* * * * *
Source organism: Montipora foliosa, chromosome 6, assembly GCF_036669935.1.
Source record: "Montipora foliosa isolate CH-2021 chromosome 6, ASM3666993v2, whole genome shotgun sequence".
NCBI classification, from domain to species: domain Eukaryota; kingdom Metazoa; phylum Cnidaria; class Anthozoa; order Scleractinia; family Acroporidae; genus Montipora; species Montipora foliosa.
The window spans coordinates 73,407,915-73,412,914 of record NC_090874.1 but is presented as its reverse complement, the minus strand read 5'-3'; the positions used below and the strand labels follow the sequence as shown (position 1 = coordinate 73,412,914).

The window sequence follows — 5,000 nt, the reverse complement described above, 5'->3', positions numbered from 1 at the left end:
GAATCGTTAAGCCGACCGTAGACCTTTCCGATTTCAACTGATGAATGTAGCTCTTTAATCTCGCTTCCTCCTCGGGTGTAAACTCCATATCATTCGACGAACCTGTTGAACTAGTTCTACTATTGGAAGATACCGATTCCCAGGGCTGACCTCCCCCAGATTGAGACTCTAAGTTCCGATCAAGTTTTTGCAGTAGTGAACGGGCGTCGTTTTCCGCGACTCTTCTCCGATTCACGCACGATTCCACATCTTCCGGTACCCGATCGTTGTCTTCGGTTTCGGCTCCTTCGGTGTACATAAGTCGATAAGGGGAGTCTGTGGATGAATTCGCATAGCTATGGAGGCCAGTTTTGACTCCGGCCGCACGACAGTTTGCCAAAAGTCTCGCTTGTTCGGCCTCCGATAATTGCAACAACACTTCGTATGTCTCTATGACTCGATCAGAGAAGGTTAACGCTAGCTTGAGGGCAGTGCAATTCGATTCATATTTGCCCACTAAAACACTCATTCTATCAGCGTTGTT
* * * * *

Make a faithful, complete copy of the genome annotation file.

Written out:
Source organism: Montipora foliosa, chromosome 6, assembly GCF_036669935.1.
Source record: "Montipora foliosa isolate CH-2021 chromosome 6, ASM3666993v2, whole genome shotgun sequence".
NCBI classification, from domain to species: domain Eukaryota; kingdom Metazoa; phylum Cnidaria; class Anthozoa; order Scleractinia; family Acroporidae; genus Montipora; species Montipora foliosa.
The window spans coordinates 73,407,915-73,412,914 of record NC_090874.1 but is presented as its reverse complement, the minus strand read 5'-3'; the positions used below and the strand labels follow the sequence as shown (position 1 = coordinate 73,412,914).

The window sequence follows — 5,000 nt, the reverse complement described above, 5'->3', positions numbered from 1 at the left end:
GAATCGTTAAGCCGACCGTAGACCTTTCCGATTTCAACTGATGAATGTAGCTCTTTAATCTCGCTTCCTCCTCGGGTGTAAACTCCATATCATTCGACGAACCTGTTGAACTAGTTCTACTATTGGAAGATACCGATTCCCAGGGCTGACCTCCCCCAGATTGAGACTCTAAGTTCCGATCAAGTTTTTGCAGTAGTGAACGGGCGTCGTTTTCCGCGACTCTTCTCCGATTCACGCACGATTCCACATCTTCCGGTACCCGATCGTTGTCTTCGGTTTCGGCTCCTTCGGTGTACATAAGTCGATAAGGGGAGTCTGTGGATGAATTCGCATAGCTATGGAGGCCAGTTTTGACTCCGGCCGCACGACAGTTTGCCAAAAGTCTCGCTTGTTCGGCCTCCGATAATTGCAACAACACTTCGTATGTCTCTATGACTCGATCAGAGAAGGTTAACGCTAGCTTGAGGGCAGTGCAATTCGATTCATATTTGCCCACTAAAACACTCATTCTATCAGCGTTGTT